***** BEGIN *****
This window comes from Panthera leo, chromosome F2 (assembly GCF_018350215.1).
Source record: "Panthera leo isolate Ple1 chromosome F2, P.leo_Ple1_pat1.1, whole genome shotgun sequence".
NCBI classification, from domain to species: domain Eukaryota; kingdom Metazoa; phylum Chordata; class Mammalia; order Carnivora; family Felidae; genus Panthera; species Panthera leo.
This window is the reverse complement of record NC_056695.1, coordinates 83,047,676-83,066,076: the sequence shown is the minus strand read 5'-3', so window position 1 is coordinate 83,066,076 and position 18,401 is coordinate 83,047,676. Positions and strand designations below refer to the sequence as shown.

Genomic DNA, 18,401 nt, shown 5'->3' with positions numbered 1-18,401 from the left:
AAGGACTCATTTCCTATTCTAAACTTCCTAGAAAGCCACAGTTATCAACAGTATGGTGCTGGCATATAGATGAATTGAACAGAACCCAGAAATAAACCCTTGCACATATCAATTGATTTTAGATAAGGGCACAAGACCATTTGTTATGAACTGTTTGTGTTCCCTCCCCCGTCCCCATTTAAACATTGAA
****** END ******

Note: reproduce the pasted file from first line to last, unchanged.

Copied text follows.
This window comes from Panthera leo, chromosome F2 (assembly GCF_018350215.1).
Source record: "Panthera leo isolate Ple1 chromosome F2, P.leo_Ple1_pat1.1, whole genome shotgun sequence".
NCBI classification, from domain to species: domain Eukaryota; kingdom Metazoa; phylum Chordata; class Mammalia; order Carnivora; family Felidae; genus Panthera; species Panthera leo.
This window is the reverse complement of record NC_056695.1, coordinates 83,047,676-83,066,076: the sequence shown is the minus strand read 5'-3', so window position 1 is coordinate 83,066,076 and position 18,401 is coordinate 83,047,676. Positions and strand designations below refer to the sequence as shown.

Genomic DNA, 18,401 nt, shown 5'->3' with positions numbered 1-18,401 from the left:
AAGGACTCATTTCCTATTCTAAACTTCCTAGAAAGCCACAGTTATCAACAGTATGGTGCTGGCATATAGATGAATTGAACAGAACCCAGAAATAAACCCTTGCACATATCAATTGATTTTAGATAAGGGCACAAGACCATTTGTTATGAACTGTTTGTGTTCCCTCCCCCGTCCCCATTTAAACATTGAA